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There is only one thing in a work of art that is important: it’s that thing you can’t explain.

—Georges Braque

Even though Braque’s enigmatic quote cloaks works of art in mystery, art, by its nature, holds meaning. It explains ideas, uncovers truths, manifests what is beautiful and tells stories. It is at once a form of visual expression and non-verbal communication. Many times an artwork’s meaning, or content, is easy to see. Two examples are the freshness of an Impressionist landscape painting (below left) or the identity inherent in a portrait photograph (below right).

Claude Monet, Lavacourt under Snow, ca 1878 - 1881, oil on canvas, Dublin City Gallery The Hugh Lane, Dublin, Ireland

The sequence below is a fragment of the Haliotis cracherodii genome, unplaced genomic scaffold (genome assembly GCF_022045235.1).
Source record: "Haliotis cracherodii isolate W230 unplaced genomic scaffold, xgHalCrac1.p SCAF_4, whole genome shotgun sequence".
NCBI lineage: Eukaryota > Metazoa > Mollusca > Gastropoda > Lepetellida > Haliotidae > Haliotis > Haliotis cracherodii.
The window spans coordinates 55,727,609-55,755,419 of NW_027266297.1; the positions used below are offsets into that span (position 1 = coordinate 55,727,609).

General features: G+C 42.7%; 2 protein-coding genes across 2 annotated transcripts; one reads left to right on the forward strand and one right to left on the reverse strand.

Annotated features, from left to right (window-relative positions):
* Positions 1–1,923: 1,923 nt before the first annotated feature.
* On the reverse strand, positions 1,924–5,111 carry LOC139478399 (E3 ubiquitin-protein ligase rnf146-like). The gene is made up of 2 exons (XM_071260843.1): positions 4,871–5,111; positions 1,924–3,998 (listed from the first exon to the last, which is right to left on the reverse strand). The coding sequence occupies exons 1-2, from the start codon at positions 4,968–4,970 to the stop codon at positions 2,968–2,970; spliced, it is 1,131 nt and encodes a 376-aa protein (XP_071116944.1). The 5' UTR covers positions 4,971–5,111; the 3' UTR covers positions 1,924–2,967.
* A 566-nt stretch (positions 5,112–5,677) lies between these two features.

Félix Nadar, Self Portrait, ca. 1855, salted paper, The J. Paul Getty Museum, California, US

But sometimes the meaning in a work of art is hidden, deciphered from signposts and clues imbedded in the work by the artist. In this module we will see how formal properties, subject matter, iconography and context team up to help interpret meaning in art. Let’s approach these four terms as different levels of meaning we can examine to get a more complete understanding of what we are seeing.